- probably nothing. no static 2-dimensional image on the internet could even come close to evoking the kind of anxiety that comes with being around real live people looking at you and watching you and paying attention to you in a real live public setting. unless its a text post or video that discusses at length someone’s actual experiences dealing with scopophobia that could be uncomfortable or triggering to others who share the condition, i SERIOUSLY DOUBT you’ll find a situation where tagging it is appropriate.
know what you SHOULDN’T be tagging with #scopophobia?
- basically everything that you’re tagging with scopophobia
if you feel deeply unsettled seeing images of eyeballs, or a photo of a person looking at the camera, or anything of that sort, you probably have something entirely different instead of/in addition to scopophobia, such as ommetaphobia (fear of eyes).
this probably sounds a lot angrier than i intended but i am getting really goddamn tired of people mistakenly tagging selfies with scopophobia without even bothering to find out what it actually is? it just feels kind of trivializing to those of us who cant actually function like humans in public without having panic attacks because we feel like the whole world is scrutinizing our every word and action
"No matter how bad you fuck up at work, you didn’t fucked up this bad"
Will I ever get over Gnomon? ….No, probably no. Also I hate the background, I suck at backgrounds. Sorry.
Me (located in Iceland) and my friend (located in New Zealand) made the biggest sandwich of all time.
The Large Plane Trees (Road Menders at Saint-Rémy) - Vincent van Gogh
Well, authors invite this—or at least authors like me do, by putting so much of our personal selves online and engaging in conversations outside stories, so it’s a little unfair to be like, “Follow me on tumblr and twitter and youtube and instagram, but NEVER TRY TO FIND MY INSIDE MY NOVELS.” As a reader, I find it impossible to ignore the author when they’re someone I know, whether online or off.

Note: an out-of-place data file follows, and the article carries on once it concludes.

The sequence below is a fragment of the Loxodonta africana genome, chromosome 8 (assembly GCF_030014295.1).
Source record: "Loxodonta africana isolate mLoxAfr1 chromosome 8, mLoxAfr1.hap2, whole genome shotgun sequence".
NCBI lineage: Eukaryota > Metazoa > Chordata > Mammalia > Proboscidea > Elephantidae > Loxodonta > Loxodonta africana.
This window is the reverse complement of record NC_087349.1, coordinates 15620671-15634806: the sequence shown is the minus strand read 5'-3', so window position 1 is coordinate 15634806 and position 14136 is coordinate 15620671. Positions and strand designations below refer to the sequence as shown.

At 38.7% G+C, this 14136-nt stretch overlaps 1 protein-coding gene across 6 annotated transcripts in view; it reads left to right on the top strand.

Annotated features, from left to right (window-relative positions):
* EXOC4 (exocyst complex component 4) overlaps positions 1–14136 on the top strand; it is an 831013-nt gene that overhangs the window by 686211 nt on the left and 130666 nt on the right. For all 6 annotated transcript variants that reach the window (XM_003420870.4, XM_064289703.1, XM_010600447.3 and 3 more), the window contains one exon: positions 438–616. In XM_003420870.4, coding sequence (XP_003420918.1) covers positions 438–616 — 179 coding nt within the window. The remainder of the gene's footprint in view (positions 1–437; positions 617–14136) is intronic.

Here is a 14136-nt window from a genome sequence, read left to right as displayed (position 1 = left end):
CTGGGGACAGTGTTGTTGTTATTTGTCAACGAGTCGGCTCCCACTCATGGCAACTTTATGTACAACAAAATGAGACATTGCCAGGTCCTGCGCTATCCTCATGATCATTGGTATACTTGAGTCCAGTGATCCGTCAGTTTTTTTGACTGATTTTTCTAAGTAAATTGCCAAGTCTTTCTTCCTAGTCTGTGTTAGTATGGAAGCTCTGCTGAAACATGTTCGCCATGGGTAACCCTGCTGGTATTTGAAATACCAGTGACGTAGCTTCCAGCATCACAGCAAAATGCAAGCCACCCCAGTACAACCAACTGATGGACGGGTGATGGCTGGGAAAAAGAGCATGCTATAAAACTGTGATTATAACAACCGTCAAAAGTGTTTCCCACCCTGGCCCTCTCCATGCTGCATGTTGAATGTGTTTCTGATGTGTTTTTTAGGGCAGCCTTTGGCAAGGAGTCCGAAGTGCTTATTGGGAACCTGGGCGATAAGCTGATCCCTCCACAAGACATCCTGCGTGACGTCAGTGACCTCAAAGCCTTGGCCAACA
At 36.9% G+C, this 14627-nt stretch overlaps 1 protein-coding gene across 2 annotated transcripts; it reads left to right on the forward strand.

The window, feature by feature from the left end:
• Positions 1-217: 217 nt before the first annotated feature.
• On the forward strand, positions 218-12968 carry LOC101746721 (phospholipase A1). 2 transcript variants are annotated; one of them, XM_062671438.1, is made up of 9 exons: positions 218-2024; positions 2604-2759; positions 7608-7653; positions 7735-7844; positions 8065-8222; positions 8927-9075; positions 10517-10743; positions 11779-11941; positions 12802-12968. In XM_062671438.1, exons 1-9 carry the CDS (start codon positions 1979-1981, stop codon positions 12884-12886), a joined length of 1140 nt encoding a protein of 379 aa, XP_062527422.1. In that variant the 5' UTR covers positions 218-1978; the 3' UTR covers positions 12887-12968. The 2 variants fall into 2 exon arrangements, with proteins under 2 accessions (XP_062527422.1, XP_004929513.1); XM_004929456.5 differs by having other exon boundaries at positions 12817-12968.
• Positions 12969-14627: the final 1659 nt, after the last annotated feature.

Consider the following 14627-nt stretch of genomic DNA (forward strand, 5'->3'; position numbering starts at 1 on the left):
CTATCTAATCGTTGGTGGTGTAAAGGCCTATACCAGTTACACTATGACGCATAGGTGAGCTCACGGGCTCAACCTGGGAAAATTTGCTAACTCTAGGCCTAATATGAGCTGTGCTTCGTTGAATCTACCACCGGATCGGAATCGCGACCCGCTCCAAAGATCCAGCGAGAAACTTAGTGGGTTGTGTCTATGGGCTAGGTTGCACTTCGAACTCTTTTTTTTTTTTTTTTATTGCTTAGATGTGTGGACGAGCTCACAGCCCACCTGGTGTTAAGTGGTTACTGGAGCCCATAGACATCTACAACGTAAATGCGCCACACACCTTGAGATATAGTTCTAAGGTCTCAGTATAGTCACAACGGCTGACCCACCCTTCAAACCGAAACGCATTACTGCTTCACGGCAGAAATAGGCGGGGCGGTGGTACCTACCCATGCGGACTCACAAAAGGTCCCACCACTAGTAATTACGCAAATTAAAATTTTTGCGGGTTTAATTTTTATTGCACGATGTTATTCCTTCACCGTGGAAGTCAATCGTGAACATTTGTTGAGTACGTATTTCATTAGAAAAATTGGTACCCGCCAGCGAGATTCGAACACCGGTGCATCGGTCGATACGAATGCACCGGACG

Also, we live in a quote culture: We see quotes all day across the Internet, and those quotes almost never come with real context. Like, the protagonist of Katherines says, “What’s the point of being alive if you don’t at least try to do something remarkable?” Now, I don’t think that’s a problematic approach to life, and I hope during the course of the novel Colin comes around to the idea that there’s great meaning and joy in the so-called unremarkable life. (As if anything on this planet overflowing with life is unremarkable.) But as I get older, I find myself less and less annoyed about the inevitable decontextualization that accompanies quotation. If people find something useful, okay.
It’s so very hard to separate yourself as a person from your work, no matter what kind of work you do. (e.g.: As a high school student, I was disengaged and sloppy with occasional moments of promise, which to me meant that as a person I was disengaged and sloppy with moments of promise. But really, who you are in your job or education is not exactly who you are.) But I am not my work. It is up to other people, if they are so kind as to read and watch the stuff I make, to judge its quality and/or usefulness. The core things I am—a husband, a father, a brother, a son, a nerdfighter, a friend, etc.—are not dependent on my books being any good. Thank God for that.
I don’t think I answered your question. Sorry. The only answer I have to your question is that I believe books belong to their readers.